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A wealth of facts and figures about the Western Isles population has been released in the latest socio-economic update produced by Comhairle nan Eilean Siar - and contrary to gloomy predictions being used as the basis for current policy, overall population has gone up.

However, the population continues to age, with far more older people overall than other regions.

The data is included in the Comhairle’s Socio-Economic Update no 45 (available here,  released in October and covering the period from mid-2020 to mid-2021.

It shows that, while natural population change (births balanced against deaths) continues to show a downward trend in the population, the bet effect of migration in against migration out of the islands actually creates an increase in the population.

Researchers believe ‘the Covid effect’ may have contributed to the island changes, with national trends showing that Covid impacts include people being more likely to make long-term moves from cities to rural areas, as well as students moving home to their parents’ address and people wanting to check that their GP had details of their correct address, to ensure that they get their COVID-19 jags.

Whatever the causes, the population of the Western Isles stood at 26,640 as at 30 June 2021, an estimated increase in the overall population of 140 people or 0.5%.

Both births and deaths were down in the year – 362 deaths (13 less than the previous year) and 172 births, (31 less than the previous year). That meant a negative natural change of -190.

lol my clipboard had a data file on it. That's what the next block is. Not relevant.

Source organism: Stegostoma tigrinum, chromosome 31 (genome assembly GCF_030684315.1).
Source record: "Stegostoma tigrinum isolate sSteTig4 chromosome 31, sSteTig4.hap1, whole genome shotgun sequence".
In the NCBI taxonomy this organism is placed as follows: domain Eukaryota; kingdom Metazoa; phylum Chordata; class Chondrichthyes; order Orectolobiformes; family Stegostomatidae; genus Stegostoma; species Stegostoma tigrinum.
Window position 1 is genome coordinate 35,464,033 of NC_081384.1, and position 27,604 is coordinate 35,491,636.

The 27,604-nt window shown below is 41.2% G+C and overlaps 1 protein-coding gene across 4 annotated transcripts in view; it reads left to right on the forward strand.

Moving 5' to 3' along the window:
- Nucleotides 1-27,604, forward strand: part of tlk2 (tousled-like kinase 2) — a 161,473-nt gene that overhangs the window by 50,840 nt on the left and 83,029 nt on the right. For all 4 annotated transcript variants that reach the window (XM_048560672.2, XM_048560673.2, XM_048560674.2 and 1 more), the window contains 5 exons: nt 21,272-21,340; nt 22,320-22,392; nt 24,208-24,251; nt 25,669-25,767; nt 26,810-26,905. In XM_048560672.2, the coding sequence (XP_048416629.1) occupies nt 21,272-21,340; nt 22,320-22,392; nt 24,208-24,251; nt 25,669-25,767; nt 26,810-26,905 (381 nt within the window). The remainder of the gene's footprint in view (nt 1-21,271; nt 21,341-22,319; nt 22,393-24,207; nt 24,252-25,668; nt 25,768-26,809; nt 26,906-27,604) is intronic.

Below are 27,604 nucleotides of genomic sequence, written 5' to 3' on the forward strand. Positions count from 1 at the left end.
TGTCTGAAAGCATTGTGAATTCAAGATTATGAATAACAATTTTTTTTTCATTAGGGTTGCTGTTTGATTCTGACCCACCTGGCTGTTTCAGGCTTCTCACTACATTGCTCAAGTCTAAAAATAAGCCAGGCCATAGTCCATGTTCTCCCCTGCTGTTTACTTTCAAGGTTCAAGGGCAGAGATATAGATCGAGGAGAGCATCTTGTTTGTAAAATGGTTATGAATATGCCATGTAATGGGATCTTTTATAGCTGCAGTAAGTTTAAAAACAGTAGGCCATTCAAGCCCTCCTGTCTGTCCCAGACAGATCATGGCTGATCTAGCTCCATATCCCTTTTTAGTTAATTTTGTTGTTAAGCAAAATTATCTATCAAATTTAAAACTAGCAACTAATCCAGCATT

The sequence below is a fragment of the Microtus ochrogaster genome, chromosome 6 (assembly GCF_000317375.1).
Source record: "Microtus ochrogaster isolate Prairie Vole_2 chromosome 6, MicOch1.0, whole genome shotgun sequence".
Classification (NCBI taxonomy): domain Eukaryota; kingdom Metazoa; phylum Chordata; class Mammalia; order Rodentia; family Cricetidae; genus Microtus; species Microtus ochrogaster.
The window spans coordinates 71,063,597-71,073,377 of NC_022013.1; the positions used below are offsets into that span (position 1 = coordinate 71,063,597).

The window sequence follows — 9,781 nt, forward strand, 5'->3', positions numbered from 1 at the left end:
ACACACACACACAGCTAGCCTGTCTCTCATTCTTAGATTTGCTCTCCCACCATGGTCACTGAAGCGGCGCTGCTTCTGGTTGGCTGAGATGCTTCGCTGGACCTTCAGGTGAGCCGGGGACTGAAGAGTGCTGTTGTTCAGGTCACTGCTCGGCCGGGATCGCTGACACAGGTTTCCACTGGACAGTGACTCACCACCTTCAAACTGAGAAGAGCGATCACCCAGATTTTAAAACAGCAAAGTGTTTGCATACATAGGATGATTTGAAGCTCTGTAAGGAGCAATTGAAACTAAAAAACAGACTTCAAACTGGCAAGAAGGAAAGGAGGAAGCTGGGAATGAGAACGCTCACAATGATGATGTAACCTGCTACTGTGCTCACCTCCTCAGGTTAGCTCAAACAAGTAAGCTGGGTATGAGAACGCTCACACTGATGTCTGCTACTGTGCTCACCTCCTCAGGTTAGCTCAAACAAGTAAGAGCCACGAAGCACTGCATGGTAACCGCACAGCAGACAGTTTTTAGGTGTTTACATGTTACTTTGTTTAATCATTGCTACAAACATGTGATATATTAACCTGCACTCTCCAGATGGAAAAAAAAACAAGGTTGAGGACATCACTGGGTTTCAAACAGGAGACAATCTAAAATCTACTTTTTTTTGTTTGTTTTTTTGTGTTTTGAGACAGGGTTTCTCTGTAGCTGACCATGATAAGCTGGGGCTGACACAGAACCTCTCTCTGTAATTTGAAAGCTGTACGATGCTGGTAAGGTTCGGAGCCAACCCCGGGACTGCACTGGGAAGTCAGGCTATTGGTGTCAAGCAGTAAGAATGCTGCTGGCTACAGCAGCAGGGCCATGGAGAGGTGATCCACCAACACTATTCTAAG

But net migration – the balance between people leaving the island and people moving to the island – added 320 to the population.

The age structure of the Hebridean population is just as important to the future of the isles, which have the lowest percentage of under-16s at 15%, and the highest percentage of over 65s at 27%, of all Scotland’s island groups.

There are also less people of working age in the population, at 58% by comparison to the Scottish national average of 64%.

And there are big geographical differences in movement and in age profile within the islands. Geographically, National Records of Scotland divide the islands into 36 ‘data-zones’ and, of these, only seven have seen a net increase in population since 2011.

The biggest increase in population has been in the Stornoway suburbs between Melbost and the Braighe, where the population has increased by 22%. Increases have also been seen in Barra, Benbecula, North Lochs and Newmarket.

But there have been noticeable decreases in Newton to Plasterfield (12.1%), Eriskay to South Boisdale (11.1%), Galson to Swainbost (10.3%) and Goathill (10.2%). Smaller decreases affect 25 other datazones, including in Stornoway, Point, Lochs, the Westside and Harris.

One positive trend highlighted in the report is in the reduced number of 15-19-year-olds leaving the islands during the 2020-21 year, across the Western Isles, Orkney and Shetland.

Although there was negative migration in that age group, consistent with young people leaving for university/work opportunities, the numbers for the year were lower than in previous years – a positive trend showing fewer young people leaving the islands.

The report, authored by CnES research officer Kathleen Shirkie, says: “It is important for the Outer Hebrides to increase its population. However, the balance of age groups within the population is critical.

“Along with Scotland as a whole, the Outer Hebrides is ageing and has one of the highest elderly populations.

“In the 0-15 age group (since 2001) the Outer Hebrides has decreased by 18% from 4,954 to 4,060. In the 16-24 age group the Outer Hebrides had a 7% decrease from 2,244 to 2,087, “The biggest increase was in the 65-74 age group in the Outer Hebrides which increased by 40% from 2,706 to 3,776.”

The charts were produced by Comhairle nan Eilean Siar.